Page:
Wednesday, June 18, 2014

Average Age of Disability Claims Rises to Above 50

The Council for Disability Awareness reports that, in 2013, the average claimant age exceeded 50 for the first time ever. Claims for those age 50 and older, mostly driven by claimants over age 60, have been consistently increasing as a percentage of the total, reflecting the aging of America's working population. According to its report, "2014 Long Term Disability Claims Review," 59% of the new claims approved during 2013 were for individuals age 50 or older. The Council also cites an aging workforce as one of the factors most cited by reporting companies as likely to impact future claim incidence.

In an article about the report for Bloomberg News, Craig Giammona writes that "Prudential Financial Inc. (PRU) and Hartford Financial Services Group Inc. (HIG) are among insurers that have raised prices for the coverage after being caught off guard by higher-than-expected claims costs." In addition, he quotes Council President Barry Lundquist as saying: "On average, older people have higher wages and it’s harder for them to get back to work.When you think about the baby boomers and how old they are now, they have a much higher chance of becoming disabled -- maybe a four or five times higher chance in a given year than someone that’s in their twenties or thirties.…When you think about the baby boomers and how old they are now, they have a much higher chance of becoming disabled—maybe a four or five times higher chance in a given year than someone that’s in their twenties or thirties."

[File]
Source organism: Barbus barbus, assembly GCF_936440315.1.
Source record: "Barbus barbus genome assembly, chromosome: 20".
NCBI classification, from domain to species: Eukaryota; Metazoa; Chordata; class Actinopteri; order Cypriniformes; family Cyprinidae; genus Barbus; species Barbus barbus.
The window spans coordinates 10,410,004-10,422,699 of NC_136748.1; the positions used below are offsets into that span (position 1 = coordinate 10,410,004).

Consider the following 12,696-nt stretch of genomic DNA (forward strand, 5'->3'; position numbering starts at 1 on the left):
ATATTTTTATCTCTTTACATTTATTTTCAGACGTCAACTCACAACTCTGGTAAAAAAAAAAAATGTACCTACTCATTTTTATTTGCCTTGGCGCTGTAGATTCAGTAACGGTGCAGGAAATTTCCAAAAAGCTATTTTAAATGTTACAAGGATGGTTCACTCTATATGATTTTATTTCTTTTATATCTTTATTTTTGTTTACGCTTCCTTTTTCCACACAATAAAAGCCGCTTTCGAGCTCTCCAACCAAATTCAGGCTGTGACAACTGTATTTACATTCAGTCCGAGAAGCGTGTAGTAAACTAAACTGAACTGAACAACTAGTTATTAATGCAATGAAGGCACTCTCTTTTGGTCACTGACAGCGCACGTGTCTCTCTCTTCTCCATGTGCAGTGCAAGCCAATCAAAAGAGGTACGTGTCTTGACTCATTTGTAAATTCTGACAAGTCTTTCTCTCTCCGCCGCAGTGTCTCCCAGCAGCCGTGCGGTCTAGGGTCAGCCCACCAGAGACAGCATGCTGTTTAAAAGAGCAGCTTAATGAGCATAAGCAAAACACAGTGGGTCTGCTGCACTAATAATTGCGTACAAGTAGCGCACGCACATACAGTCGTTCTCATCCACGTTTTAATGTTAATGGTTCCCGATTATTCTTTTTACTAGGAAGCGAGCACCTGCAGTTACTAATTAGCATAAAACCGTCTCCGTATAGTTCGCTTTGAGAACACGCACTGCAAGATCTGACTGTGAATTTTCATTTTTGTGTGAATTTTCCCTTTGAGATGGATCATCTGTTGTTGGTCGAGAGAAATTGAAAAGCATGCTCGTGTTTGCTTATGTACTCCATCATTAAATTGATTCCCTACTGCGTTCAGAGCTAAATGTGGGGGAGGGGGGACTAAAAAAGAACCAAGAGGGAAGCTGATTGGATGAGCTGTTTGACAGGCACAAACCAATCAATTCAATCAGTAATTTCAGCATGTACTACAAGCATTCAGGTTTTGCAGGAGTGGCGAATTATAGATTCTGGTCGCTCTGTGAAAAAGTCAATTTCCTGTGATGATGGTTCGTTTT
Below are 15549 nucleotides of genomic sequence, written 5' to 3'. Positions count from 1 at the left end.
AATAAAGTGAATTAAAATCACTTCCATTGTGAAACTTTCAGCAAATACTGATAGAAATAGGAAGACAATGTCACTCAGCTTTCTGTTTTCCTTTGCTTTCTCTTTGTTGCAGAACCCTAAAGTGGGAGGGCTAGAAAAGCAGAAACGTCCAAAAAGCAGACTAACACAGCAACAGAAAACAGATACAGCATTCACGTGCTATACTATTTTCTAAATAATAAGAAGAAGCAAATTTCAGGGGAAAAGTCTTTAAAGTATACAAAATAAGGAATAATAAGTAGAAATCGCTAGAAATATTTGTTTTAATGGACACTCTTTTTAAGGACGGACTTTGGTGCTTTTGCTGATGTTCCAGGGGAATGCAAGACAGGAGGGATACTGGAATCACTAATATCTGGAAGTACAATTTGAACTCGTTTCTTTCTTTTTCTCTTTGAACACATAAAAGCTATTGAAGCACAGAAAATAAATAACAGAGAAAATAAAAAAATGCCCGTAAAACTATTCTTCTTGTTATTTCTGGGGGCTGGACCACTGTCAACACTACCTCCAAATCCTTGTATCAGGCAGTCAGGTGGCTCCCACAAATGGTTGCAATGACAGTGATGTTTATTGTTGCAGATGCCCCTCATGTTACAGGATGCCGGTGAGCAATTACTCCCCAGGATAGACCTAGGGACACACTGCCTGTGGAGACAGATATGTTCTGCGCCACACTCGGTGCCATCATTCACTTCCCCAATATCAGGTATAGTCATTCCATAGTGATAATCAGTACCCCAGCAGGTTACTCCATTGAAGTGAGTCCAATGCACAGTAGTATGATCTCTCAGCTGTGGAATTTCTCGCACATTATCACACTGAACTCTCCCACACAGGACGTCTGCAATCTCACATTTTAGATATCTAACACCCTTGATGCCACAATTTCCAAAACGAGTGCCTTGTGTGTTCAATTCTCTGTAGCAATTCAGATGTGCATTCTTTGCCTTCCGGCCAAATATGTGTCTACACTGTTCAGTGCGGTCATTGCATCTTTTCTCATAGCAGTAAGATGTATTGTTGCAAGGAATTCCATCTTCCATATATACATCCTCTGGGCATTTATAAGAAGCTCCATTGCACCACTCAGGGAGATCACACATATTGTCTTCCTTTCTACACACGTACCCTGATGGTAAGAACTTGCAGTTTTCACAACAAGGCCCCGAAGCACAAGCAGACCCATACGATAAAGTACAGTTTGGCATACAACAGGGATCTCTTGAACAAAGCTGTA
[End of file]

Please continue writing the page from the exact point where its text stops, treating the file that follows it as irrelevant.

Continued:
Sources: Council for Disability Awareness News Release (June 17, 2014); Bloomberg News "Aging Workers Push Disability Costs Higher for Insurers" (June 17, 2014)

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